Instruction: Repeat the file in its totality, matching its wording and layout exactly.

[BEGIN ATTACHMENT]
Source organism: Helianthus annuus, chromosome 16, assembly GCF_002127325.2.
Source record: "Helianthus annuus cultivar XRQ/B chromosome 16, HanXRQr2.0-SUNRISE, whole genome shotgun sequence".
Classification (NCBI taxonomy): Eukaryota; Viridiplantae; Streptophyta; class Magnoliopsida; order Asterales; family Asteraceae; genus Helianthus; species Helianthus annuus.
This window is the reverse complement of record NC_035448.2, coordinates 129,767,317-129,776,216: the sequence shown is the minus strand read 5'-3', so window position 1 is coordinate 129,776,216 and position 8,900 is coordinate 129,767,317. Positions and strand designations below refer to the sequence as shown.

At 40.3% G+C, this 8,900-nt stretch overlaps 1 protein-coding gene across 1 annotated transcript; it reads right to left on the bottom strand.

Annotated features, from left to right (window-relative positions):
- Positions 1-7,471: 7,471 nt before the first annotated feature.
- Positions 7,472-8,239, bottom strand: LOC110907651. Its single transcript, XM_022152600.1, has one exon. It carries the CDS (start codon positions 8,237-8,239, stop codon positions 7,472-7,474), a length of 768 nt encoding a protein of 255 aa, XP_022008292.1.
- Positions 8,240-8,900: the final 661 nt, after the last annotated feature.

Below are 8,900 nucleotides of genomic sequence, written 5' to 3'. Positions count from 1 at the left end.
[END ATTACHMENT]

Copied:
Source organism: Helianthus annuus, chromosome 16, assembly GCF_002127325.2.
Source record: "Helianthus annuus cultivar XRQ/B chromosome 16, HanXRQr2.0-SUNRISE, whole genome shotgun sequence".
Classification (NCBI taxonomy): Eukaryota; Viridiplantae; Streptophyta; class Magnoliopsida; order Asterales; family Asteraceae; genus Helianthus; species Helianthus annuus.
This window is the reverse complement of record NC_035448.2, coordinates 129,767,317-129,776,216: the sequence shown is the minus strand read 5'-3', so window position 1 is coordinate 129,776,216 and position 8,900 is coordinate 129,767,317. Positions and strand designations below refer to the sequence as shown.

At 40.3% G+C, this 8,900-nt stretch overlaps 1 protein-coding gene across 1 annotated transcript; it reads right to left on the bottom strand.

Annotated features, from left to right (window-relative positions):
- Positions 1-7,471: 7,471 nt before the first annotated feature.
- Positions 7,472-8,239, bottom strand: LOC110907651. Its single transcript, XM_022152600.1, has one exon. It carries the CDS (start codon positions 8,237-8,239, stop codon positions 7,472-7,474), a length of 768 nt encoding a protein of 255 aa, XP_022008292.1.
- Positions 8,240-8,900: the final 661 nt, after the last annotated feature.

Below are 8,900 nucleotides of genomic sequence, written 5' to 3'. Positions count from 1 at the left end.